The project objective looks to validate the use of Reliq’s iUGO Care remote patient monitoring and secure care collaboration technology tools by demonstrating success in reducing readmission rates, better health management, and improved health outcomes from patients living with diabetes.


      Finding/Results:
      The pilot is a project aimed at evaluating the feasibility, cost, adverse events, proactive interventions, and overall better outcomes when compared to the control group. The iUGO Care application integrated selected connected glucometers and blood pressure cuff devices for remote patient monitoring from the Health Centre and creating better patient engagement with the use of the telehealth component with iUGO’s patient- and family-app to communicate with their care team.


      Conclusion/Implications/Recommendations:
      The pilot project looks to close the vast distances between people and their care providers in this country. By giving the tools to people to not only manage chronic conditions but to excel, engage, and connect will change the outlook of healthcare from its current reactive stance to a proactive approach. Implications and recommendations will be explored with the conclusion of the study.


      140 Character Summary:
      Changing healthcare focus from reactive to proactive by connecting the Northern First Nations Communities with iUGO Care Innovations.

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      RP06.02 - Using mHealth to Support Individuals with Schizophrenia and Predict Relapse

      10:30 - 12:00  |  Author(s): Sean Kidd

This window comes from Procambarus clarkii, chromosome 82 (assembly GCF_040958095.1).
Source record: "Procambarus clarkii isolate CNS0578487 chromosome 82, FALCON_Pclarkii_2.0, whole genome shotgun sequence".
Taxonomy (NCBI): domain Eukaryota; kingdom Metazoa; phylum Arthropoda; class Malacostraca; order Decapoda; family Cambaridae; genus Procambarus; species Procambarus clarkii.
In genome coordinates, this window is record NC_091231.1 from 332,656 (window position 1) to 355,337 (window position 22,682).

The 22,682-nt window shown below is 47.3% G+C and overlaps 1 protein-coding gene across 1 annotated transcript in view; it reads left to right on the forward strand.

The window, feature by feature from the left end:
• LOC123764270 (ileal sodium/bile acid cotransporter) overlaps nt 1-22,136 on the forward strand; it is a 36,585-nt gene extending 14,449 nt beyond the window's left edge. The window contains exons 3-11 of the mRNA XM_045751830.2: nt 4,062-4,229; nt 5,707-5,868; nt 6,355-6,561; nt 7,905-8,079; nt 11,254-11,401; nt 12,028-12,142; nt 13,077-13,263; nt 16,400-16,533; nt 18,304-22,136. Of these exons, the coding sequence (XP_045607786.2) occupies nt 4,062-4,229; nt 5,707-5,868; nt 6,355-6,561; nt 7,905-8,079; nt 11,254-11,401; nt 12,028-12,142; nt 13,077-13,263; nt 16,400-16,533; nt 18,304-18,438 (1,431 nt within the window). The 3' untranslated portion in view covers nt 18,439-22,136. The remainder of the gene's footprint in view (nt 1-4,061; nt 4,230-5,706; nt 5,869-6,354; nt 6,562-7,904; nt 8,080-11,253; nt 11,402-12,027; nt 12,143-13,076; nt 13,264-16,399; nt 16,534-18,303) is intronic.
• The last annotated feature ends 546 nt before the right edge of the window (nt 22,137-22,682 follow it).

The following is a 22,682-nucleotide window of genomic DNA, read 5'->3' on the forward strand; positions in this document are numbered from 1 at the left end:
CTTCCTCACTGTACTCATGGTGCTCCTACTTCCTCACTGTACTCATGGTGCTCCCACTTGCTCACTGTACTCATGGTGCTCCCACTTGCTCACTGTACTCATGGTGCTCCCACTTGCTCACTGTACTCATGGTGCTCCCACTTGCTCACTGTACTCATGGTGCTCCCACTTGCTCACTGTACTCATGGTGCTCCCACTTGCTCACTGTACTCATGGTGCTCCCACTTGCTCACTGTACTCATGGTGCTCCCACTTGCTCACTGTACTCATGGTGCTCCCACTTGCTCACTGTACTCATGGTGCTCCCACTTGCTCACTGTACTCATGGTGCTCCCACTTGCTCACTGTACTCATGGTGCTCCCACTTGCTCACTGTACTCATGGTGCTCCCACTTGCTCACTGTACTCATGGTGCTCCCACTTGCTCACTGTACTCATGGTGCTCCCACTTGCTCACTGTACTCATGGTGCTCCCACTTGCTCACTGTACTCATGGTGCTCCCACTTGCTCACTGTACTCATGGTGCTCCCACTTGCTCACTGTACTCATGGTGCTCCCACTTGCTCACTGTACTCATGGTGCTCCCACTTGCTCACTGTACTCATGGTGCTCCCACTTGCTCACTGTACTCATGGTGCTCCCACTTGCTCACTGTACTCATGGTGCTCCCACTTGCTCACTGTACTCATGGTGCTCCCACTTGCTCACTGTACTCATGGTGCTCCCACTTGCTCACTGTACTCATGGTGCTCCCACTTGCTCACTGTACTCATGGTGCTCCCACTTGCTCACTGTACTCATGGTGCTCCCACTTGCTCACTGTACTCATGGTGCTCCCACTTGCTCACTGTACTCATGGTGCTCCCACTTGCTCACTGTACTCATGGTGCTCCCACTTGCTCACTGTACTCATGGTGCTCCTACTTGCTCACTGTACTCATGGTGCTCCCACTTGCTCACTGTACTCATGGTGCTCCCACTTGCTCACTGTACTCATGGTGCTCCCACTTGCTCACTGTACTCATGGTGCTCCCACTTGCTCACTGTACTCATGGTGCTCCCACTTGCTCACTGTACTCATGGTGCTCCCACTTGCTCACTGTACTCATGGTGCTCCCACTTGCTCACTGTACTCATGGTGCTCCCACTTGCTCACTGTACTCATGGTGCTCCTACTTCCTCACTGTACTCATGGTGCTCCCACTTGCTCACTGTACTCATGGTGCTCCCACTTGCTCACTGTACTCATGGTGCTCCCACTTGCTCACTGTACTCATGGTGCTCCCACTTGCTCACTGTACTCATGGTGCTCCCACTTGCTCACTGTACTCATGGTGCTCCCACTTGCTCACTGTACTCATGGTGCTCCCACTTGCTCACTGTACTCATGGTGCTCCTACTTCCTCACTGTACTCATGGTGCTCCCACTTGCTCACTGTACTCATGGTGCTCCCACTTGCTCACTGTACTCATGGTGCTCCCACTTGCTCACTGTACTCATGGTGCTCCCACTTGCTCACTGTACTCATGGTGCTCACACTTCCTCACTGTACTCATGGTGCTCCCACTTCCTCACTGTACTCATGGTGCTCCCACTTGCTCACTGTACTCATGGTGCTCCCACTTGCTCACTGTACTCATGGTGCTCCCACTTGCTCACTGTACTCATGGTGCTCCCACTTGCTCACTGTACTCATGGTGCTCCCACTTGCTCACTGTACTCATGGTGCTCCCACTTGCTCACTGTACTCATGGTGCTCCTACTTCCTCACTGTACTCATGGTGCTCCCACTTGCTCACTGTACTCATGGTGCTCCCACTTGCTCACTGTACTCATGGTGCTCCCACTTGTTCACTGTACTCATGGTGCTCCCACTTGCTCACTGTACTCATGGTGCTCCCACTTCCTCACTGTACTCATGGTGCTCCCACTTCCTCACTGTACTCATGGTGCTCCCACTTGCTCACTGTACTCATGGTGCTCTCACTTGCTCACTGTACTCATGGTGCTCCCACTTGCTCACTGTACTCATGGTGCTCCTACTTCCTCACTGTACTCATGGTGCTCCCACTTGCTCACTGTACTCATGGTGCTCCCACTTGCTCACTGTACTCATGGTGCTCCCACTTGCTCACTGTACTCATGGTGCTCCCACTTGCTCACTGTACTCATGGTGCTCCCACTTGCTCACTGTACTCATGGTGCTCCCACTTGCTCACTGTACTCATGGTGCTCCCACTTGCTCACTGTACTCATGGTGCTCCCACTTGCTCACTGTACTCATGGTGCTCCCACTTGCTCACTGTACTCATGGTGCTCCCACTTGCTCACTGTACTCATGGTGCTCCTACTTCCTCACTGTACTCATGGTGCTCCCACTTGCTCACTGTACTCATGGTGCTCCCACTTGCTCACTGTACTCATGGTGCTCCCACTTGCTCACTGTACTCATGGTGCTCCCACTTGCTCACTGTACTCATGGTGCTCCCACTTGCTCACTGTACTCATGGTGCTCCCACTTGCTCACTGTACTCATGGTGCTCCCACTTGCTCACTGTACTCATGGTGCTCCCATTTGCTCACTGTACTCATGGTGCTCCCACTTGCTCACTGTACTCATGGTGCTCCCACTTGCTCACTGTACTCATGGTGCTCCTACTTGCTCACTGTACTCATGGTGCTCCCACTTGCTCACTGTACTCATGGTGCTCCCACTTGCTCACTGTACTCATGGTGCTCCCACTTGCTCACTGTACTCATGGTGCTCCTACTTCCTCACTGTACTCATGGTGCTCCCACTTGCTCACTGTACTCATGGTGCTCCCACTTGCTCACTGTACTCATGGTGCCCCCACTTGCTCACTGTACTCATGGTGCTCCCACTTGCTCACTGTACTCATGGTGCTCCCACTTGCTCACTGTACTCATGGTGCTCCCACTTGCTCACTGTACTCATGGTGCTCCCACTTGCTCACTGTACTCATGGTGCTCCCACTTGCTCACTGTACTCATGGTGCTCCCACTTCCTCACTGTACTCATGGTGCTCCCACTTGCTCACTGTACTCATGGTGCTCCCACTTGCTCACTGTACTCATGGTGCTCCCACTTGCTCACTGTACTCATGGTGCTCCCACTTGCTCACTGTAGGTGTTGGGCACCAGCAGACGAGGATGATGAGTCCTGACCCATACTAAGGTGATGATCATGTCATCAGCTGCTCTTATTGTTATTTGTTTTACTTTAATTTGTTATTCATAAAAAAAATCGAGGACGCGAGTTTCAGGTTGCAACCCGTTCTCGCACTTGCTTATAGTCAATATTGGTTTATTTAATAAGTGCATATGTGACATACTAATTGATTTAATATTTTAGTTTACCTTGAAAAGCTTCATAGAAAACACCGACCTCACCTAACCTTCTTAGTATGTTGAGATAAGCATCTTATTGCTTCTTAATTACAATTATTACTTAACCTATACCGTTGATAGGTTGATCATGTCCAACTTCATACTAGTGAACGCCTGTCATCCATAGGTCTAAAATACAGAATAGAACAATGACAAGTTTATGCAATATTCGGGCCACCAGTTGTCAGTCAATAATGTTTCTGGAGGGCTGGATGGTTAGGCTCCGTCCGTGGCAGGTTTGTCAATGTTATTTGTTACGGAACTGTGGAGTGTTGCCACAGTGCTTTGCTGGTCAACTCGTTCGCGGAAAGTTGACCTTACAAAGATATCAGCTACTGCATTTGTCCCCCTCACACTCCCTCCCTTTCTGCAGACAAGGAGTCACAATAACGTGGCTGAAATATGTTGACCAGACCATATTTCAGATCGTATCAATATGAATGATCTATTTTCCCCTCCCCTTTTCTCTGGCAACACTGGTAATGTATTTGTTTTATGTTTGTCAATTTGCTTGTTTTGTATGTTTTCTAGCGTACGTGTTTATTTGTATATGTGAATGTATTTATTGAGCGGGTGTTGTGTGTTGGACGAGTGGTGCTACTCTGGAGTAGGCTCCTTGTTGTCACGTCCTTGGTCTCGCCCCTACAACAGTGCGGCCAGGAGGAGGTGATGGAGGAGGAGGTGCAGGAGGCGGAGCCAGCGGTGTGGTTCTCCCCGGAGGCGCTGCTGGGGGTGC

• Abstract

      Purpose/Objectives:
      Schizophrenia costs $6.85B/year in healthcare costs and lost productivity. Approximately 75% of people with schizophrenia have been hospitalized, 38% are readmitted within 1 year, and the average length of stay is 97 days in tertiary facilities and 21 days in general hospitals (at approx. $1000/day). Relative to the large investments in mHealth strategies for conditions such as anxiety and depression and the management of chronic physical health conditions, the development of technology to facilitate care and provider engagement for people with schizophrenia-spectrum illnesses is limited. App4Independence (A4i) is a multi-feature app with demonstrated feasibility that uses feed, text-based, and provider portal functions co-designed with users to enhance provider engagement and illness self-management. A feasibility study was conducted to evaluate engagement, effect on outcomes, and user satisfaction in effort to pave the way for further validation and eventual commercialization of the technology.


      Methodology/Approach: